May 02, 2022
Return of the Native Animals
In operation since 1992, the fauna monitoring program at our Huntly and Willowdale mines in Western Australia is helping our experts and the industry better understand the return of forest fauna throughout the different stages of mine rehabilitation.
We are currently monitoring sites within unmined forest, unmined stream zones and rehabilitation sites that are five, 10 and 15 years old. This allows us to confirm that suitable habitat develops over time in rehabilitation areas to achieve animal species diversity and numbers that are similar to the surrounding jarrah forest.
Our experts conduct the surveys each year, alternating between the two mines. Since different species are more active at varying times of the year, we conduct the survey for six to eight weeks in both winter and summer.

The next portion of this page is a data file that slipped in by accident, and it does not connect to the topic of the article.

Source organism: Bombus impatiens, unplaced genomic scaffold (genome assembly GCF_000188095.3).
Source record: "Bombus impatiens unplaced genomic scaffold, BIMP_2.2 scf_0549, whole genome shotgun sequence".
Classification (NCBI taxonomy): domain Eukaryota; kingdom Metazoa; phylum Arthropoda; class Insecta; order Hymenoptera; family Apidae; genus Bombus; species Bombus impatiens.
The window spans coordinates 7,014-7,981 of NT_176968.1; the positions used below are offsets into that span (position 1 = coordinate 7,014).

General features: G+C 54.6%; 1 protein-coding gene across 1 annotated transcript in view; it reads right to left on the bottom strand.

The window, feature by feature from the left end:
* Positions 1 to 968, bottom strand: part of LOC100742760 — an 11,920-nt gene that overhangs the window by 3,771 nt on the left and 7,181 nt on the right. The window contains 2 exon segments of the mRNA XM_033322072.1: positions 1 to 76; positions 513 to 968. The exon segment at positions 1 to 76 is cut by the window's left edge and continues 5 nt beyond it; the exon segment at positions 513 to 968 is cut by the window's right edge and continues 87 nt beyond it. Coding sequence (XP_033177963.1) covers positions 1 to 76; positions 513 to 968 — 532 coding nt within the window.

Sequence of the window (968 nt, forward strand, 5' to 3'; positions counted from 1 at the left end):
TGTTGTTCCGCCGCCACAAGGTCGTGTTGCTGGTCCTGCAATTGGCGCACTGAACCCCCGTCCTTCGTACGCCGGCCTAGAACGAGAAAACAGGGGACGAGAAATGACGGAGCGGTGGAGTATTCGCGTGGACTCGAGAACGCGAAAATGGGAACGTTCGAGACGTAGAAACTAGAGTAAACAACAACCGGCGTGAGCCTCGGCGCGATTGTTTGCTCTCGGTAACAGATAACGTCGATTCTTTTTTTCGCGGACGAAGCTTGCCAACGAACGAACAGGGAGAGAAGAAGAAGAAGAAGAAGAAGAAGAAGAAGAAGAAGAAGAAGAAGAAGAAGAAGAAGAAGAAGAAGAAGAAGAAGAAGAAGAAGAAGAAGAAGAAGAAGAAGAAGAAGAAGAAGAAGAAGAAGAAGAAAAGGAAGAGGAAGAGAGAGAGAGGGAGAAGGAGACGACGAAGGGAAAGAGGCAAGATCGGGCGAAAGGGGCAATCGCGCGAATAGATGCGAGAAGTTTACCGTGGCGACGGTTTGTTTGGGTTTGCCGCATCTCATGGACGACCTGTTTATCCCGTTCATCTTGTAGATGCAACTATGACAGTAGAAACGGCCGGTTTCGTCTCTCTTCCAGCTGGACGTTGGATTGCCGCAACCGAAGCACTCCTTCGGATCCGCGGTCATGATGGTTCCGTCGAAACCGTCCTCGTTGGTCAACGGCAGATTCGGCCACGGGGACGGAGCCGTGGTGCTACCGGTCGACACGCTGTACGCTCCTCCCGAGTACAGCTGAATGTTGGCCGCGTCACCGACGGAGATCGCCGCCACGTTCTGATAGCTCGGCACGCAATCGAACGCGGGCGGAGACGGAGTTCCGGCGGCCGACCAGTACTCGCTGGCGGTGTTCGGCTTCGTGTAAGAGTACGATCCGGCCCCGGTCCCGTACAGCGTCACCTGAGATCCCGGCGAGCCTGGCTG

The survey involves trapping, identifying, recording and quickly releasing the animals. Humane cage traps are used for larger mammals, cameras capture shy species, and a drift fence guides small mammals, frogs and invertebrates like spiders into a trap. A dot of paint or a small patch of trimmed fur helps ensure captured animals are counted only once.
The 2021 winter survey at the Willowdale mine recorded nearly 180 animals representing more than 30 species. These included two listed threatened species (chuditch and quokka) and two priority conservation species (southern brown bandicoot and western brush wallaby). A special find was trapdoor spiders, which have a lifespan of more than 40 years. These protected spiders live within a very localized area and are susceptible to disturbance, so their presence is a good indicator of rehabilitation success.
We use the survey results to make improvements to our rehabilitation program, such as returning hollowed-out logs to provide habitat for various animals like the chuditch. The results also have demonstrated that mining is a temporary disturbance, with several faunal groups returning to the rehabilitated areas within a relatively short timeframe.